Geographic variation in healthcare spending and utilization within the Military Health System is higher and significantly correlated with Medicare across hospital referral regions.
Objectives: To compare geographic variation in healthcare spending and utilization between the Military Health System (MHS) and Medicare across hospital referral regions (HRRs).
Study Design: Retrospective analysis.
Methods: Data on age-, sex-, and race-adjusted Medicare per capita expenditure and utilization measures by HRR were obtained from the Dartmouth Atlas for 2007 to 2010. Similarly, adjusted data from 2007 and 2010 were obtained from the MHS Data Repository and patients assigned to HRRs. We compared high- and low-spending regions, and computed coefficient of variation (CoV) and correlation coefficients for healthcare spending, hospital inpatient days, hip surgery, and back surgery between MHS and Medicare patients.
Results: We found significant variation in spending and utilization across HRRs in both the MHS and Medicare. CoV for spending was higher in the MHS compared with Medicare, (0.24 vs 0.15, respectively) and CoV for inpatient days was 0.36 in the MHS versus 0.19 in Medicare. The CoV for back surgery was also greater in the MHS compared with Medicare (0.47 vs 0.29, respectively). Per capita Medicare spending per HRR was significantly correlated to adjusted MHS spending (r = 0.3; P <.0001). Correlation in inpatient days (r = 0.29; P <.0001) and back surgery (r = 0.52; P <.0001) was also significant. Higher spending markets in both systems were not comparable; lower spending markets were located mostly in the Midwest.
Conclusions: In comparing 2 systems with similar pricing schemes, differences in spending likely reflect variation in utilization and the influence of local provider culture.
Am J Manag Care. 2017;23(8):e259-e264
Geographic variation in per capita healthcare spending is a well-documented phenomenon; however, its causes are less defined.1-5 Many have argued that such variation is unwarranted, especially in light of research showing that spending may be negatively correlated with quality of care and does not result in improved health outcomes or patient satisfaction.3,6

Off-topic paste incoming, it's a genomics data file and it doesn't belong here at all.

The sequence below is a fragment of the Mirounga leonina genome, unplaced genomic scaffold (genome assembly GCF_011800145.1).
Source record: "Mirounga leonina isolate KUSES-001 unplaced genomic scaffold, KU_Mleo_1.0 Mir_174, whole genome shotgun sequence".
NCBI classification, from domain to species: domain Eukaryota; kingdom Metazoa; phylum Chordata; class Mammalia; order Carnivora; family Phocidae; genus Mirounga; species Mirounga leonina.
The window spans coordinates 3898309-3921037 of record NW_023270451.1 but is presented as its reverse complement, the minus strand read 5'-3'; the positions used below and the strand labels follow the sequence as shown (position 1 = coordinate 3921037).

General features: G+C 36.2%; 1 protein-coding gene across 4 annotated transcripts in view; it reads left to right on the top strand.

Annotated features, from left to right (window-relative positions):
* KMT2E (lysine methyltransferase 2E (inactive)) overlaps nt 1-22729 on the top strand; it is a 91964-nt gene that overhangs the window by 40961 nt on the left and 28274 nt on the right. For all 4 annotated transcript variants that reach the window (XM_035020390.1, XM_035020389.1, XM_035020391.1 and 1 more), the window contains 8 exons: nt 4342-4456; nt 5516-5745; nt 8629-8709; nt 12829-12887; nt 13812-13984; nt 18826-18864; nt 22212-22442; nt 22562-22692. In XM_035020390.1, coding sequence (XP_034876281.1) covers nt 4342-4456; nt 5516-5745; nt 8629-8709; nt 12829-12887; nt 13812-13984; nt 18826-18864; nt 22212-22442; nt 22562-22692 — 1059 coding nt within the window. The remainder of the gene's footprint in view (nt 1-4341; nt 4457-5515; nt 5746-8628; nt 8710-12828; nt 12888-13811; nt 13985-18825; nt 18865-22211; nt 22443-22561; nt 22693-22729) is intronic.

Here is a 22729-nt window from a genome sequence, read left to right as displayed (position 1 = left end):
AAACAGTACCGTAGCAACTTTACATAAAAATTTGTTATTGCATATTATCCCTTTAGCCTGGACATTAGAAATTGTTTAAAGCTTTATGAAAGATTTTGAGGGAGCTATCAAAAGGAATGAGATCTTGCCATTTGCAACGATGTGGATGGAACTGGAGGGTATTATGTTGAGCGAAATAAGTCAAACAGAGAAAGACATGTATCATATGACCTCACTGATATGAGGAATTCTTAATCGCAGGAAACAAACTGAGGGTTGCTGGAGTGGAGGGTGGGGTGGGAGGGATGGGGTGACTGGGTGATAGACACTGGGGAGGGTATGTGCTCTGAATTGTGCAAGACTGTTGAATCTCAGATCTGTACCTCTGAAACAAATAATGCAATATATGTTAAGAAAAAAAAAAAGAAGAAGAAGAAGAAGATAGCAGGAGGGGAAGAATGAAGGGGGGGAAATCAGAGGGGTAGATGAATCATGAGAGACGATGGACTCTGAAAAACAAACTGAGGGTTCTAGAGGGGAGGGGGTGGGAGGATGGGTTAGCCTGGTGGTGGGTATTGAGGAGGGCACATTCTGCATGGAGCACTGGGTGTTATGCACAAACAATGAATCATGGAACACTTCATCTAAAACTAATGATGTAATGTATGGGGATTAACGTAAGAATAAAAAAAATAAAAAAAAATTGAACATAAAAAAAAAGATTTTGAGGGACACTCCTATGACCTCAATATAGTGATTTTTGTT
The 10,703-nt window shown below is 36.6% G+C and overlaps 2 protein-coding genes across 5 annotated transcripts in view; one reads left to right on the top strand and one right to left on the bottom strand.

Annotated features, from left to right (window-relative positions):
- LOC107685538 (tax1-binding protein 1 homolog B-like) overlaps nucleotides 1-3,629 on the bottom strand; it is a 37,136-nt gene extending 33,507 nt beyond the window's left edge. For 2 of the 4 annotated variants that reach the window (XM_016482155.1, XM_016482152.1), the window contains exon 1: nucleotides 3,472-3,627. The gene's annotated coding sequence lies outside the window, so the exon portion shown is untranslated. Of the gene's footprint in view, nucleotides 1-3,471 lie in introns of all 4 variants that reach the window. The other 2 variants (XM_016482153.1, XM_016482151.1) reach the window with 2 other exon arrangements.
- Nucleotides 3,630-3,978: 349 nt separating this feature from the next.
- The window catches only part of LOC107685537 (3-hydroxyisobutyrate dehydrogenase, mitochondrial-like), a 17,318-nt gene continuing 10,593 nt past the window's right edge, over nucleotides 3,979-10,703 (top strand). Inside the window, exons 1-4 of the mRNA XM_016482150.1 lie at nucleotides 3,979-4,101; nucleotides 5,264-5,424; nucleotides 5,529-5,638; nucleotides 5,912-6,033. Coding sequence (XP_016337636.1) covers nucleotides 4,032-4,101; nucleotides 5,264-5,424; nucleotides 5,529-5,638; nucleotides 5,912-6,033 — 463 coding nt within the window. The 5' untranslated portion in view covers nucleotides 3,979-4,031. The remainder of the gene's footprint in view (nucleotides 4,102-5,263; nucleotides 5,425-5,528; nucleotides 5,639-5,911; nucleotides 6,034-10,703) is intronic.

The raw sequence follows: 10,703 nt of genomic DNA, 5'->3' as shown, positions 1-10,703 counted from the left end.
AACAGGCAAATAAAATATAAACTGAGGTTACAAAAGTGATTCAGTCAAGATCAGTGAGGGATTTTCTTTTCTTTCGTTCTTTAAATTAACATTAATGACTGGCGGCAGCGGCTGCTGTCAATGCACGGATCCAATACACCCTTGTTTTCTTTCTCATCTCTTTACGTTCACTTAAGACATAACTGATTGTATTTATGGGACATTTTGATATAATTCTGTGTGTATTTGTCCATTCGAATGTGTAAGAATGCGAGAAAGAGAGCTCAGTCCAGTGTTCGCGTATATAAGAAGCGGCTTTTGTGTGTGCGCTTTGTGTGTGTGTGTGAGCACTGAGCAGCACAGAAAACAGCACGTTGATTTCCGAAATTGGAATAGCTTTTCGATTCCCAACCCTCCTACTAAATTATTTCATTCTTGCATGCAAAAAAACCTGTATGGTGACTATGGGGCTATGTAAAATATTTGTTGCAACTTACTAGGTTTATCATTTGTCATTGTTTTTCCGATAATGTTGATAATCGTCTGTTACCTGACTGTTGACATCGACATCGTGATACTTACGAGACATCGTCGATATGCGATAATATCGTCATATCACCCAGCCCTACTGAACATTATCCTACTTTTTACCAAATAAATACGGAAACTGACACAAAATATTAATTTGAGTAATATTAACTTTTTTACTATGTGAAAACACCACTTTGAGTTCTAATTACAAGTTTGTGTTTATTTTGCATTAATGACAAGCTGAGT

A number of possible explanations for geographic variation have been studied. In a price-adjusted analysis of geographic variation in spending, Gottlieb et al found that administered prices set by Medicare in different regions accounted for only a small fraction of the variation observed. They attributed the high variation in spending to differences in utilization across regions.7
Differences in the underlying health status of populations may be another justifiable cause of variation. Although some researchers did not find that higher-spending regions cared for sicker patients,2,8,9 others suggest that regions with sicker patients exhibit higher spending.10,11 Such approaches are limited; however, higher-spending regions may be more likely to perform tests that diagnose illnesses that would otherwise not have been diagnosed.12 Others believe that local culture is the predominant source of regional variation, perhaps due to a “specialist-oriented” practice pattern in high-spending regions,2,3 or hypothesize that regional differences result from increased utilization related to supply of physicians and hospital resources. For instance, physicians have been shown to modify admission and discharge of their patients based on the availability of intensive care unit beds by admitting patients with less-severe illnesses or extending length of stay when more beds are available.13
Although the majority of geographic variation research has relied on Medicare data, 64.2% of the population is covered by private insurance compared with only 15.6% covered by Medicare.14 An avenue to better understanding the factors influencing geographic variation in healthcare spending is to compare these findings with other payers or providers. Such elucidation is important in defining policy and allocating national financial resources. If similar variation occurs in other health systems and in the same areas, it would suggest that a strong local provider culture may play a role in driving health spending, regardless of the payer. A few studies have examined variation in commercial healthcare systems to identify patterns and drivers of spending variation.15-17